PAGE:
Jim and Elizabeth Elliot– The Missionaries Who Gave their Lives
©1999, 2009 Kimberly Hartfield
Jim and Elizabeth Elliot were missionaries called of God to work with the native Indians of South America, in the jungles of Ecuador. Both of them had studied at Wheaton College in Illinois, but they actually met when Elizabeth’s older brother, Dave Howard, brought Jim home for the Christmas Holidays. Each of them went to the mission field alone for a time before they were married, in 1953.
Jim was born of a family of evangelists, and had a strong faith from the young age of six. It was common to see his Bible atop his stack of school books, being known for his spiritual stature above his class mates. In his junior year of college, Jim felt his calling would be to work with the tribal Indians of South America, somewhere deep in the jungles. He felt at this time that he should begin this work as a single man. In 1950, his call became clearer to him, knowing that he wanted to go to Ecuador, after meeting a former missionary who told him about the Auca Indians and the spiritual needs of that area.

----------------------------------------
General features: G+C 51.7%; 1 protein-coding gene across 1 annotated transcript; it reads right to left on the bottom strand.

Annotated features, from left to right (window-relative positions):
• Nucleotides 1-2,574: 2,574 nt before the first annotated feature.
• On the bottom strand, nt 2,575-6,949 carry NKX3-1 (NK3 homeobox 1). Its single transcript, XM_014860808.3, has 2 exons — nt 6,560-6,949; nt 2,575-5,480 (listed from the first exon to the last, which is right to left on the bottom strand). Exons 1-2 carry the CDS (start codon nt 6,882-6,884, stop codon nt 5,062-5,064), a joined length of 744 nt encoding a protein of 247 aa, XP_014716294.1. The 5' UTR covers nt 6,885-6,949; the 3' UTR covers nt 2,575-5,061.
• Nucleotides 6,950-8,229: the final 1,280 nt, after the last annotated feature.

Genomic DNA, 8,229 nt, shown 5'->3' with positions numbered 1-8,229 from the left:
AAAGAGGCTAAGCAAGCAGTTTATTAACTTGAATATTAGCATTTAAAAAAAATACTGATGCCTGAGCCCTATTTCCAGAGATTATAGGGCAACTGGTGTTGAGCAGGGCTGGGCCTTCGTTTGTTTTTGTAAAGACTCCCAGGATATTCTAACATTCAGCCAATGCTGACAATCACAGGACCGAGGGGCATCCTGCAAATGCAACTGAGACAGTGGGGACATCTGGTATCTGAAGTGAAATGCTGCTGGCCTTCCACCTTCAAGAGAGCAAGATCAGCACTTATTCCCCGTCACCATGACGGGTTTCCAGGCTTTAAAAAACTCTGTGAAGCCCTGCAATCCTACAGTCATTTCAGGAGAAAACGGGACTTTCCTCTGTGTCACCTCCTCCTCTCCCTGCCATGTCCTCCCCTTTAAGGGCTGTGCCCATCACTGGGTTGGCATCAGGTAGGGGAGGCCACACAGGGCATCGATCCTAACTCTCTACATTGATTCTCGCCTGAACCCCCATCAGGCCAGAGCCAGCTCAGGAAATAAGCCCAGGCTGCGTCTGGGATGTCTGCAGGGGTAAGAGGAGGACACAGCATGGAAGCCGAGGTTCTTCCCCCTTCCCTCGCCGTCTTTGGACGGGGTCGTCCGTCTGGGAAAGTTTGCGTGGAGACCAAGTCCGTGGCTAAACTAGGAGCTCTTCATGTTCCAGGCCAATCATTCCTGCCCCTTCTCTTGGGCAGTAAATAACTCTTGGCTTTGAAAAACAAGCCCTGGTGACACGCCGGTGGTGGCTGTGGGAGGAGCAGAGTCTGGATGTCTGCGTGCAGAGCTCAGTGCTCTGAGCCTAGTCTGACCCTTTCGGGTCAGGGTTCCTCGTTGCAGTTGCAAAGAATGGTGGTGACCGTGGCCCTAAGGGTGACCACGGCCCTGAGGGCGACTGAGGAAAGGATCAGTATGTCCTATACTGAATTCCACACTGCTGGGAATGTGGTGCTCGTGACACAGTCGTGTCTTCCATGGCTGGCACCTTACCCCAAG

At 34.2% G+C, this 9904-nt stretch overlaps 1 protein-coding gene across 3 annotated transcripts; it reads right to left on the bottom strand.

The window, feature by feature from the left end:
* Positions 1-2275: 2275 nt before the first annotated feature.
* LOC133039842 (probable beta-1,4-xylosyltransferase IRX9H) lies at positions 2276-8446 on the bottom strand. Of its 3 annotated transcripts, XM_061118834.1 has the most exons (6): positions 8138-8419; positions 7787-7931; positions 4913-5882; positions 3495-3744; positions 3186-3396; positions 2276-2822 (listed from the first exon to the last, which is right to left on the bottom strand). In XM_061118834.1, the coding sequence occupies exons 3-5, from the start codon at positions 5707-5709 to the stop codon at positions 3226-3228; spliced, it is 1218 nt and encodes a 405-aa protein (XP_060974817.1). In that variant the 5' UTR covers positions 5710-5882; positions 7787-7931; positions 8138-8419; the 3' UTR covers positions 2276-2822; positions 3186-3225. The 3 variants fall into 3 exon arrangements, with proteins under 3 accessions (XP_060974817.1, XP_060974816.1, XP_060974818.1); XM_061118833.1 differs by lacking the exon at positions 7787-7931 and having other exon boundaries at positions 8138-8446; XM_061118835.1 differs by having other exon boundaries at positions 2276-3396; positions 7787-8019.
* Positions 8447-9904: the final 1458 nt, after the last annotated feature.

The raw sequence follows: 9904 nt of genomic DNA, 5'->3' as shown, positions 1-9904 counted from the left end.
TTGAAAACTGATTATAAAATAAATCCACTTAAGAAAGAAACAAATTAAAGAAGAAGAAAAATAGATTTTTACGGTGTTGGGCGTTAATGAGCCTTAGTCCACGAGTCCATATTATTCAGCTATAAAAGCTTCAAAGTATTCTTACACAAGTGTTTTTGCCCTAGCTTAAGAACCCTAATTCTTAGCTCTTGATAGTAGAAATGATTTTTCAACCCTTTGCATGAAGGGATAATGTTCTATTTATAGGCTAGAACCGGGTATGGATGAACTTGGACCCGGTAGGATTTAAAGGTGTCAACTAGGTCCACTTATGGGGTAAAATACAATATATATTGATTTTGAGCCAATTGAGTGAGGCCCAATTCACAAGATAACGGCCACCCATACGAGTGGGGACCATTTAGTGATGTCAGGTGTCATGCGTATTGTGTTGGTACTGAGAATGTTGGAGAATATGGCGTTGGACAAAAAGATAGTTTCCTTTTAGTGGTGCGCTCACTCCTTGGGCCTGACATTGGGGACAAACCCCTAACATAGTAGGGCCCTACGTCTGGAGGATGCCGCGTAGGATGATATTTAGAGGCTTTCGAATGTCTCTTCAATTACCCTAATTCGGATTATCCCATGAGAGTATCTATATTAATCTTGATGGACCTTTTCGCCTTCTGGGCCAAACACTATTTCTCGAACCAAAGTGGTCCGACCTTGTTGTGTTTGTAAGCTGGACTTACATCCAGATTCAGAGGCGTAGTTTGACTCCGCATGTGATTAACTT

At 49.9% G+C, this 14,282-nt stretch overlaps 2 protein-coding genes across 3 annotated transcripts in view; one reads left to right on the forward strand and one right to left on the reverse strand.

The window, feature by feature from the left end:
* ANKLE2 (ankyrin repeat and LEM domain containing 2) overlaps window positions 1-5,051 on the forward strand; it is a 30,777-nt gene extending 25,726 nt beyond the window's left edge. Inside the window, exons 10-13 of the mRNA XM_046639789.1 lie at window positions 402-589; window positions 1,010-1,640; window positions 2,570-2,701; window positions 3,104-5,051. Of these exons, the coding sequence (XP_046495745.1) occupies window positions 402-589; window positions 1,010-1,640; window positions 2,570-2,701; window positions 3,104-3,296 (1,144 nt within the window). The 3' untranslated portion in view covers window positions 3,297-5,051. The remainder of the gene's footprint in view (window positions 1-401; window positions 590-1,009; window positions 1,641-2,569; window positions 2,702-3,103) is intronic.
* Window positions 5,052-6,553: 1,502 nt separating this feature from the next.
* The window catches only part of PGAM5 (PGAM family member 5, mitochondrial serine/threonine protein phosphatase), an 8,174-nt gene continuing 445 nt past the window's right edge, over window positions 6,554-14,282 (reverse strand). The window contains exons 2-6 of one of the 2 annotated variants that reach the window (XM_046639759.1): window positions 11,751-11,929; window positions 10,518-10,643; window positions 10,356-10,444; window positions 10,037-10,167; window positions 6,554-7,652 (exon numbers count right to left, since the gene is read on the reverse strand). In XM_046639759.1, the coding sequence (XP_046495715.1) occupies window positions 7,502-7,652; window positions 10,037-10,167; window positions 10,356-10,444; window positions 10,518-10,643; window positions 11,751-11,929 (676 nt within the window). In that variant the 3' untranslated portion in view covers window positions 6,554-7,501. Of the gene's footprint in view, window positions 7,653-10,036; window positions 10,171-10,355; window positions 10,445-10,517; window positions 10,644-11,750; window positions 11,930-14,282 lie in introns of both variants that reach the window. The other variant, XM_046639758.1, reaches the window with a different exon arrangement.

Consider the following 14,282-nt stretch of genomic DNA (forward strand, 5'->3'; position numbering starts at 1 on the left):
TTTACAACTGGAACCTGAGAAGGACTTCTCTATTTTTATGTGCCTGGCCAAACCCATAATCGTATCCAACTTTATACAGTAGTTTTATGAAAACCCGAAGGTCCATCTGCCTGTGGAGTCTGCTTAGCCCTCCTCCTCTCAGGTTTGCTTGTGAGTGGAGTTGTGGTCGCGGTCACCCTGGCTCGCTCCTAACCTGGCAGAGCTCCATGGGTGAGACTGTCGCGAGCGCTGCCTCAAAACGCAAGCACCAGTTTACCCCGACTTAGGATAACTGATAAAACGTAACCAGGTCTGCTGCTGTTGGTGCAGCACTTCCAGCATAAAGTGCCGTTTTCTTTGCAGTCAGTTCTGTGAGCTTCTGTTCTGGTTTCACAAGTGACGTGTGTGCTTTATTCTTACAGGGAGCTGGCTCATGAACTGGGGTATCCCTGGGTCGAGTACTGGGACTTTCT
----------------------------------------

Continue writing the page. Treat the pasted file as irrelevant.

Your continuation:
He met some resistance from his family and friends, who thought he would better serve here in the United States. But he answered them in a letter back home, saying, “I dare not stay home while the Quichuas perish. What if the well-filled church in the homeland needs stirring? They have the scriptures, Moses, and the prophets and a whole lot more. Their condemnation is written on their bankbooks and in the dust on their Bible covers.” Jim Elliot, along with Pete Fleming set sail from Pedro in 1952, landing in Guayaquil, Ecuador, then took a plane to Quito, where he lived with an Ecuador doctor who had five children. He stayed there for a few months to study Spanish, and was forced to interact with the children in Spanish, which was an invaluable experience for his future endeavors.
Elizabeth was born of a missionary family, but later grew up in the United States, in New Jersey. Her family often visited missionaries, who came in on leave to the harbors of Boston, Massachusetts. Over the years, she was exposed to many missionaries with a heart for spreading the gospel of Jesus Christ. She was so influenced by some of them that she just knew she would join their ranks someday. One of them in particular, a missionary named Betty Scott Stam, who had visited in her home, had made a deep impression on Elizabeth, and later very literally gave her life when she and her husband were beheaded in China, leaving behind their baby daughter, who was later discovered by a Chinese woman after their execution. Elizabeth was inspired to service by her prayer: